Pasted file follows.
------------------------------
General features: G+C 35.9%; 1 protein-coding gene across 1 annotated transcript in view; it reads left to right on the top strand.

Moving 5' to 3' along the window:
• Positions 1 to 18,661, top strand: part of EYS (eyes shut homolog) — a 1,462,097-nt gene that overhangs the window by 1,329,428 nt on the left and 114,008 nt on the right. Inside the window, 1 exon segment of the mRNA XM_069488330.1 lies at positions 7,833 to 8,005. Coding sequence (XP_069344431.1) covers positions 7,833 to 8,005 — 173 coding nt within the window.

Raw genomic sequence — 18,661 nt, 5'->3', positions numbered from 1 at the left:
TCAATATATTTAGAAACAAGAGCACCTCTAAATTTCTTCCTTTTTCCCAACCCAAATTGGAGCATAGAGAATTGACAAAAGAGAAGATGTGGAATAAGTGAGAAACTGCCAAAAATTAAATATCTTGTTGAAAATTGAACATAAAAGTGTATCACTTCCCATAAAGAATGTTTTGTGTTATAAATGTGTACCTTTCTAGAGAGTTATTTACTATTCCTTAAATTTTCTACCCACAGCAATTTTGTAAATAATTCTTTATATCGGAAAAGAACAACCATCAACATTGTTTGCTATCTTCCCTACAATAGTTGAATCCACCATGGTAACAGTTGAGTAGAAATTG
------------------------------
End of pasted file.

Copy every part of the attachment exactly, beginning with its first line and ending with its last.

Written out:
General features: G+C 35.9%; 1 protein-coding gene across 1 annotated transcript in view; it reads left to right on the top strand.

Moving 5' to 3' along the window:
• Positions 1 to 18,661, top strand: part of EYS (eyes shut homolog) — a 1,462,097-nt gene that overhangs the window by 1,329,428 nt on the left and 114,008 nt on the right. Inside the window, 1 exon segment of the mRNA XM_069488330.1 lies at positions 7,833 to 8,005. Coding sequence (XP_069344431.1) covers positions 7,833 to 8,005 — 173 coding nt within the window.

Raw genomic sequence — 18,661 nt, 5'->3', positions numbered from 1 at the left:
TCAATATATTTAGAAACAAGAGCACCTCTAAATTTCTTCCTTTTTCCCAACCCAAATTGGAGCATAGAGAATTGACAAAAGAGAAGATGTGGAATAAGTGAGAAACTGCCAAAAATTAAATATCTTGTTGAAAATTGAACATAAAAGTGTATCACTTCCCATAAAGAATGTTTTGTGTTATAAATGTGTACCTTTCTAGAGAGTTATTTACTATTCCTTAAATTTTCTACCCACAGCAATTTTGTAAATAATTCTTTATATCGGAAAAGAACAACCATCAACATTGTTTGCTATCTTCCCTACAATAGTTGAATCCACCATGGTAACAGTTGAGTAGAAATTG